If EuroNews were indeed to replace Tele-Expo, there would be the problem of withdrawing Tele-Expo's license. Withdrawal of a license also requires a long legal process during which the broadcaster is to be issued at least two warnings from the Press Ministry over improper performance and given a chance to defend itself.

Tele-Expo general director Kirill Lysko said his company has received no documents from the Press Ministry suggesting that its license is under threat. Tele-Expo's license expires in 2004.

"I would be really curious to see, due to the licensing problems, if two major international broadcasters such as MTV and Euronews find themselves in a conflict," Lysko said in a telephone interview Thursday.

A EuroNews spokeswoman said the frequency issues were the responsibility of the Russian side.

The British television company ITN will be responsible for the editorial content, to be fed from EuroNews headquarters in Lyon, France. ITN holds a 49 percent stake in EuroNews and operates the channel. The remaining 51 percent is held by SECEMIE, a European consortium of 20 public television companies. Its members are active participants of the European Broadcasting Union. RTR is expected to pay yearly contributions that help to run EuroNews.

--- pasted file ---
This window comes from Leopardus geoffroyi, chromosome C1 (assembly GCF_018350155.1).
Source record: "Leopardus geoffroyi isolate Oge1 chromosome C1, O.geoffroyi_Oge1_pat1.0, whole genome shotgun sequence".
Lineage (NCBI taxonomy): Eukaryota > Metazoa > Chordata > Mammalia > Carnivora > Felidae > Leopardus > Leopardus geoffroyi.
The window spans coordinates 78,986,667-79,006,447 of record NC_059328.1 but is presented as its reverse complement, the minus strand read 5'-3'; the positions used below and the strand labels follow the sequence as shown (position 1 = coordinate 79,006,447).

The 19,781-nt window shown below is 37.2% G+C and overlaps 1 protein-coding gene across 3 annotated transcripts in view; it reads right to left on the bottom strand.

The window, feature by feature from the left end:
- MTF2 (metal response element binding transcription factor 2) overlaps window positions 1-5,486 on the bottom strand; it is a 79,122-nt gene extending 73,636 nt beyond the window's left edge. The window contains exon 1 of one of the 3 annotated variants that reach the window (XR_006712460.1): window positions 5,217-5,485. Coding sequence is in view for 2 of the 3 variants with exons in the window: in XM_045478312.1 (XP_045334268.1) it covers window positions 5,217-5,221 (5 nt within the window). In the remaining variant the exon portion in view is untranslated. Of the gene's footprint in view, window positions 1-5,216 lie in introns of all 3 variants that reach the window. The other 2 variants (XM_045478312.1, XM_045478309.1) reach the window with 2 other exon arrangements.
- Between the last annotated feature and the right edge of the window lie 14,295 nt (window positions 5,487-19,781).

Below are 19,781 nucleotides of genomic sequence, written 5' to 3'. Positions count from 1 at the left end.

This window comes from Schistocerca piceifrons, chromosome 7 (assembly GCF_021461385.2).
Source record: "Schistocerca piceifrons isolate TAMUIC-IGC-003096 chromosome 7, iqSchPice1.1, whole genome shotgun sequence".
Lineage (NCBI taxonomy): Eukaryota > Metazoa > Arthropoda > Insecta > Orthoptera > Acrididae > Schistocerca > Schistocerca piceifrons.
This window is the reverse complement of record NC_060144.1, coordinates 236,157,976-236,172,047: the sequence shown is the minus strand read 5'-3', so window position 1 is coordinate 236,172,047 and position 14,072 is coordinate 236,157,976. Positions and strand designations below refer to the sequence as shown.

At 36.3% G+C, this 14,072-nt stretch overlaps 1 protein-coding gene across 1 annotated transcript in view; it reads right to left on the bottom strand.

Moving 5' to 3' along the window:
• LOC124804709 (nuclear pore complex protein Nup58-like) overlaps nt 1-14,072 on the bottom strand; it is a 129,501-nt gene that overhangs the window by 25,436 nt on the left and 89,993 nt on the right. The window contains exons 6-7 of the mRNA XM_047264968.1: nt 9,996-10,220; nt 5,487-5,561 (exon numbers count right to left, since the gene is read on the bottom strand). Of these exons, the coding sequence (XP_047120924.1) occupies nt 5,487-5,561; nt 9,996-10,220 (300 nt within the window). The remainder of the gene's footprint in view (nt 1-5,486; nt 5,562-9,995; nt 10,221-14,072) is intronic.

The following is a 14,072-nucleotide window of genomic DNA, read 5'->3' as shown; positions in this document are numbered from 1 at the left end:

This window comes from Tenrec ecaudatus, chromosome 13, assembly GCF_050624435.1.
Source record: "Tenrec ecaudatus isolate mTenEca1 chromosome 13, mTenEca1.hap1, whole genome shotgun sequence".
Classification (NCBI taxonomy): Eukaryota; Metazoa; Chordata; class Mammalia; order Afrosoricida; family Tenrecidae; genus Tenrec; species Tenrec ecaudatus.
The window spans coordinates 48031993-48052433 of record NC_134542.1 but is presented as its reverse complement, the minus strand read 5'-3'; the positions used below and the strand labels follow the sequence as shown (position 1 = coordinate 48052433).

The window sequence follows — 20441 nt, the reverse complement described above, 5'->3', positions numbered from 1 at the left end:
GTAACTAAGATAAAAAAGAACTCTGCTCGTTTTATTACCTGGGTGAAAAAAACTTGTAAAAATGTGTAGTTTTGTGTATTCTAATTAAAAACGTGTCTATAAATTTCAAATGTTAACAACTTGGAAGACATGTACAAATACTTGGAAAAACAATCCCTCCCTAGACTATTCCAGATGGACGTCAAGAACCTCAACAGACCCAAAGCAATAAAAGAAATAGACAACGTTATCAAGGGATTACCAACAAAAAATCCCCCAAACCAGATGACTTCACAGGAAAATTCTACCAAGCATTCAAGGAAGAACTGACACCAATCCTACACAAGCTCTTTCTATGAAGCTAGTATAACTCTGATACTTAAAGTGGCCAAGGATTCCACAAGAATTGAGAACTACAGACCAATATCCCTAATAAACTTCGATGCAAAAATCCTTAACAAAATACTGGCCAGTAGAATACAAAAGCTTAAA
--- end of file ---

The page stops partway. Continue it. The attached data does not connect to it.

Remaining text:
EuroNews broadcasts in six languages: English, French, German, Spanish, Italian and Portugal. It is known for its absence of news anchors; its reports most often are just footage with a voice telling the story.

To generate Russian scripts, 16 Russian journalists will work in Lyon. In the initial stages, all coverage will come from EuroNews, though in the future reports may be created specifically for the Russian audience.

"I consider the project a political trial balloon," Kachkayeva said. "But, in any case, this is a chance for Russia to enter the European media market. We might promote our own news reports. It will be good training for Russian journalists."

Kachkayeva said the alliance was in part linked to VGTRK chairman Oleg Dobrodeyev, who has always been a fan of news-oriented broadcasting. Dobrodeyev co-founded NTV and was instrumental in setting a high standard of news coverage on the channel. According to Kachkayeva, Dobrodeyev has long nurtured the idea of launching a CNN-type Russian news channel, but he has never attempted to launch Russian-language broadcasts of CNN.

The coming arrival of EuroNews on the Russian television market was also welcomed by the Yabloko party.

"Our reaction to the launch of Euronews in Russia can only be a positive one, regardless of the reasons behind the project," Yabloko Duma Deputy Sergei Mitrokhin said in a telephone interview Thursday. "It will improve the objectivity of our national broadcasters, especially of the state-owned ones, … which currently don't meet European standards."

Another Yabloko deputy, Yury Shein, said that party leader Grigory Yavlinsky had discussed the need for a channel like Euronews with Putin on several occasions.

"Television news programs like EuroNews and political news [programs] exist in all languages. … Why are there still no European television channels in Russian? I believe that would be a good investment for the European Commission," Yavlinsky said at a meeting with editors of regional Russian newspapers at the commission's Moscow office last December, a Yabloko statement said.

Staff Writer Nabi Abdullaev contributed to this report.